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What are the economic consequences of EU enlargement?

The aim of the ambitious MOVE (The Moving Frontier: the Changing Geography of Production in Labour Intensive Industries) project was to examine the impacts associated with the integration of economic activity in Europe. The consortium focused on specific research objectives, including assessments of delocalisation patterns, inter-organisational relationships, entrepreneurial strategies, successful adjustment cases, and policy initiatives and governance.

During 2004 and 2007, an impressive 755 questionnaires (field interviews) were completed by mainly small and medium-sized enterprises (SMEs) in 5 countries (covering various regions, but with a focus on the Balkan and new Member States) and across 4 sectors (software, electronics, clothing and footwear).

The findings show that enterprise strategies are multifaceted, without a prescribed formula for success. In fact, companies in the same segment of the market and the same country may even implement successful strategies that differ considerably from one another. Among the main factors of success, results indicate that the resources and competences of enterprises are among the most important.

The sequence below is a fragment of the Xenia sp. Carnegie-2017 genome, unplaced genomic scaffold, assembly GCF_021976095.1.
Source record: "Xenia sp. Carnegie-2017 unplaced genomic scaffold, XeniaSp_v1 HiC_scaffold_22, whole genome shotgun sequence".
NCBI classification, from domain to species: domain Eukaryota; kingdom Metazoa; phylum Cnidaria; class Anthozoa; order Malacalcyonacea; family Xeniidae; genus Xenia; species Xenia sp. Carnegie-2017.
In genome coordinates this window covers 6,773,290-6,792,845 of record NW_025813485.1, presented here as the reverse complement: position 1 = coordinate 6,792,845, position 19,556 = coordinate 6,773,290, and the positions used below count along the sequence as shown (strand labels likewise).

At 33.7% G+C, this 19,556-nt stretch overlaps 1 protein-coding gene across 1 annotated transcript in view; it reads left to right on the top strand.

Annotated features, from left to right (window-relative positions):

When it comes to delocalisation (i.e. relocation and outsourcing), it is only one of several considerations taken into account when an enterprise wants to increase its competitiveness. Despite the negative connotations that delocalisation tends to generate, the MOVE findings show that there is no correlation between a region's financial growth and unemployment rates in those areas affected by job losses due to delocalisation.

In fact, the findings show that delocalising companies increase their competitiveness, while the receiving region may move up the value chain. Nevertheless, international experts have since pointed out that the process of delocalisation has both winners and losers, and the impacts on the latter should be noted. Also noteworthy is the finding that the enlargement process has helped retain a large number of jobs that may otherwise have been relocalised to countries such as India and China.

More information available here.